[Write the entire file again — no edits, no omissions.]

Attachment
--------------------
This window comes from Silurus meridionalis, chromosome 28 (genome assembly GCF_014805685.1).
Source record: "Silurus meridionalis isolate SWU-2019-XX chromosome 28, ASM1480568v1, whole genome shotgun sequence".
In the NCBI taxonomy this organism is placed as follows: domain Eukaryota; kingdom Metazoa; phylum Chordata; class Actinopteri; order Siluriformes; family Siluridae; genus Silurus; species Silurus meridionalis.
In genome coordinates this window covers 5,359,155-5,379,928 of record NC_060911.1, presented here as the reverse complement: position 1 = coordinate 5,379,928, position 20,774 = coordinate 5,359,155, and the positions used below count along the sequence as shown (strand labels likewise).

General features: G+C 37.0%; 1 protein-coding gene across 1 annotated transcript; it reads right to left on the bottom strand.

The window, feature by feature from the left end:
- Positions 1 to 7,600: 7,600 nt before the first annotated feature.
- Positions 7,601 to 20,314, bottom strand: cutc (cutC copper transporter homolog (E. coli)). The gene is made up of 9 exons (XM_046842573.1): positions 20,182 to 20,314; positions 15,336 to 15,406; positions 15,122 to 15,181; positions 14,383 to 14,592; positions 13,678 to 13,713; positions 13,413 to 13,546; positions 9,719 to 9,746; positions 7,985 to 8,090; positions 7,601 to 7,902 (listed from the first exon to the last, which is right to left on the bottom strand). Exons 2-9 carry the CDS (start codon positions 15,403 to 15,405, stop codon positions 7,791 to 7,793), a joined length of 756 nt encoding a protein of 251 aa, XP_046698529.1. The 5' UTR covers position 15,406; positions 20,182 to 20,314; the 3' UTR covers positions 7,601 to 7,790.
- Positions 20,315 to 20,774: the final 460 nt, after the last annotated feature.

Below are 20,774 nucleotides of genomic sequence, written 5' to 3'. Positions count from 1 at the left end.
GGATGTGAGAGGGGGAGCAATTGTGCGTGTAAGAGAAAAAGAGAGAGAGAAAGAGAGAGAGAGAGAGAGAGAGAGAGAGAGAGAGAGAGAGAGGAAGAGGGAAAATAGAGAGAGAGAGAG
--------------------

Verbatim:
This window comes from Silurus meridionalis, chromosome 28 (genome assembly GCF_014805685.1).
Source record: "Silurus meridionalis isolate SWU-2019-XX chromosome 28, ASM1480568v1, whole genome shotgun sequence".
In the NCBI taxonomy this organism is placed as follows: domain Eukaryota; kingdom Metazoa; phylum Chordata; class Actinopteri; order Siluriformes; family Siluridae; genus Silurus; species Silurus meridionalis.
In genome coordinates this window covers 5,359,155-5,379,928 of record NC_060911.1, presented here as the reverse complement: position 1 = coordinate 5,379,928, position 20,774 = coordinate 5,359,155, and the positions used below count along the sequence as shown (strand labels likewise).

General features: G+C 37.0%; 1 protein-coding gene across 1 annotated transcript; it reads right to left on the bottom strand.

The window, feature by feature from the left end:
- Positions 1 to 7,600: 7,600 nt before the first annotated feature.
- Positions 7,601 to 20,314, bottom strand: cutc (cutC copper transporter homolog (E. coli)). The gene is made up of 9 exons (XM_046842573.1): positions 20,182 to 20,314; positions 15,336 to 15,406; positions 15,122 to 15,181; positions 14,383 to 14,592; positions 13,678 to 13,713; positions 13,413 to 13,546; positions 9,719 to 9,746; positions 7,985 to 8,090; positions 7,601 to 7,902 (listed from the first exon to the last, which is right to left on the bottom strand). Exons 2-9 carry the CDS (start codon positions 15,403 to 15,405, stop codon positions 7,791 to 7,793), a joined length of 756 nt encoding a protein of 251 aa, XP_046698529.1. The 5' UTR covers position 15,406; positions 20,182 to 20,314; the 3' UTR covers positions 7,601 to 7,790.
- Positions 20,315 to 20,774: the final 460 nt, after the last annotated feature.

Below are 20,774 nucleotides of genomic sequence, written 5' to 3'. Positions count from 1 at the left end.
GGATGTGAGAGGGGGAGCAATTGTGCGTGTAAGAGAAAAAGAGAGAGAGAAAGAGAGAGAGAGAGAGAGAGAGAGAGAGAGAGAGAGAGAGAGGAAGAGGGAAAATAGAGAGAGAGAGAG